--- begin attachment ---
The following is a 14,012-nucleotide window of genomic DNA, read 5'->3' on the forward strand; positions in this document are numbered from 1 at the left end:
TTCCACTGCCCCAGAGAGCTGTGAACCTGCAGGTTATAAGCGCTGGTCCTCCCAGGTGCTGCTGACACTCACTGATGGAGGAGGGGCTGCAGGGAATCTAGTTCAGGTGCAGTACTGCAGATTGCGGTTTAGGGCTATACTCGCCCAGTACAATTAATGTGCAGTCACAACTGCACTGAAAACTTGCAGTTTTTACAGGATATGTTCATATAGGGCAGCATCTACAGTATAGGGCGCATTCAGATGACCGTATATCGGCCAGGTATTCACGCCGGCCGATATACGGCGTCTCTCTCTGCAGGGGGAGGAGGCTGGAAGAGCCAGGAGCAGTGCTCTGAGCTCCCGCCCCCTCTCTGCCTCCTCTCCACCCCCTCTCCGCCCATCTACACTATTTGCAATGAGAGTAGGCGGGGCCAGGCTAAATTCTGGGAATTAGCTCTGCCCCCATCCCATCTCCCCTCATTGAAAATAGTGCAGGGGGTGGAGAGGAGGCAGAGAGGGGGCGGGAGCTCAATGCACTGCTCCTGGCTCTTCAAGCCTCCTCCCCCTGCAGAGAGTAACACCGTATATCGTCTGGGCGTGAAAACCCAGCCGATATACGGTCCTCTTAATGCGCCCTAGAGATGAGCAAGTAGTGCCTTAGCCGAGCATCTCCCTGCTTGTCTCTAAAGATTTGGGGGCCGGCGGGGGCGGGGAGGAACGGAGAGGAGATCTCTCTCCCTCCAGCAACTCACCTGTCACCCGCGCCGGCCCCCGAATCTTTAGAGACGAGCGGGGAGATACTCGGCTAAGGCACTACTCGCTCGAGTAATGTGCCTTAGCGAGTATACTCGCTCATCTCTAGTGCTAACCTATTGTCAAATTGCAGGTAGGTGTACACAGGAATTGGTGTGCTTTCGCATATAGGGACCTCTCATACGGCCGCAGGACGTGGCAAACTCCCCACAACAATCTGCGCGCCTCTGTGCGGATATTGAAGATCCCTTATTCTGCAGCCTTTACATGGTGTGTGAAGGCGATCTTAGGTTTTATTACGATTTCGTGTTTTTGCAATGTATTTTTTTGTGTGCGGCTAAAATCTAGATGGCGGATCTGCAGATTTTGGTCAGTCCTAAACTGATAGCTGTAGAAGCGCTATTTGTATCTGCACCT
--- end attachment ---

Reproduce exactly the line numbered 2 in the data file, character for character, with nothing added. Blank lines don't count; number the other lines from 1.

TTCCACTGCCCCAGAGAGCTGTGAACCTGCAGGTTATAAGCGCTGGTCCTCCCAGGTGCTGCTGACACTCACTGATGGAGGAGGGGCTGCAGGGAATCTAGTTCAGGTGCAGTACTGCAGATTGCGGTTTAGGGCTATACTCGCCCAGTACAATTAATGTGCAGTCACAACTGCACTGAAAACTTGCAGTTTTTACAGGATATGTTCATATAGGGCAGCATCTACAGTATAGGGCGCATTCAGATGACCGTATATCGGCCAGGTATTCACGCCGGCCGATATACGGCGTCTCTCTCTGCAGGGGGAGGAGGCTGGAAGAGCCAGGAGCAGTGCTCTGAGCTCCCGCCCCCTCTCTGCCTCCTCTCCACCCCCTCTCCGCCCATCTACACTATTTGCAATGAGAGTAGGCGGGGCCAGGCTAAATTCTGGGAATTAGCTCTGCCCCCATCCCATCTCCCCTCATTGAAAATAGTGCAGGGGGTGGAGAGGAGGCAGAGAGGGGGCGGGAGCTCAATGCACTGCTCCTGGCTCTTCAAGCCTCCTCCCCCTGCAGAGAGTAACACCGTATATCGTCTGGGCGTGAAAACCCAGCCGATATACGGTCCTCTTAATGCGCCCTAGAGATGAGCAAGTAGTGCCTTAGCCGAGCATCTCCCTGCTTGTCTCTAAAGATTTGGGGGCCGGCGGGGGCGGGGAGGAACGGAGAGGAGATCTCTCTCCCTCCAGCAACTCACCTGTCACCCGCGCCGGCCCCCGAATCTTTAGAGACGAGCGGGGAGATACTCGGCTAAGGCACTACTCGCTCGAGTAATGTGCCTTAGCGAGTATACTCGCTCATCTCTAGTGCTAACCTATTGTCAAATTGCAGGTAGGTGTACACAGGAATTGGTGTGCTTTCGCATATAGGGACCTCTCATACGGCCGCAGGACGTGGCAAACTCCCCACAACAATCTGCGCGCCTCTGTGCGGATATTGAAGATCCCTTATTCTGCAGCCTTTACATGGTGTGTGAAGGCGATCTTAGGTTTTATTACGATTTCGTGTTTTTGCAATGTATTTTTTTGTGTGCGGCTAAAATCTAGATGGCGGATCTGCAGATTTTGGTCAGTCCTAAACTGATAGCTGTAGAAGCGCTATTTGTATCTGCACCT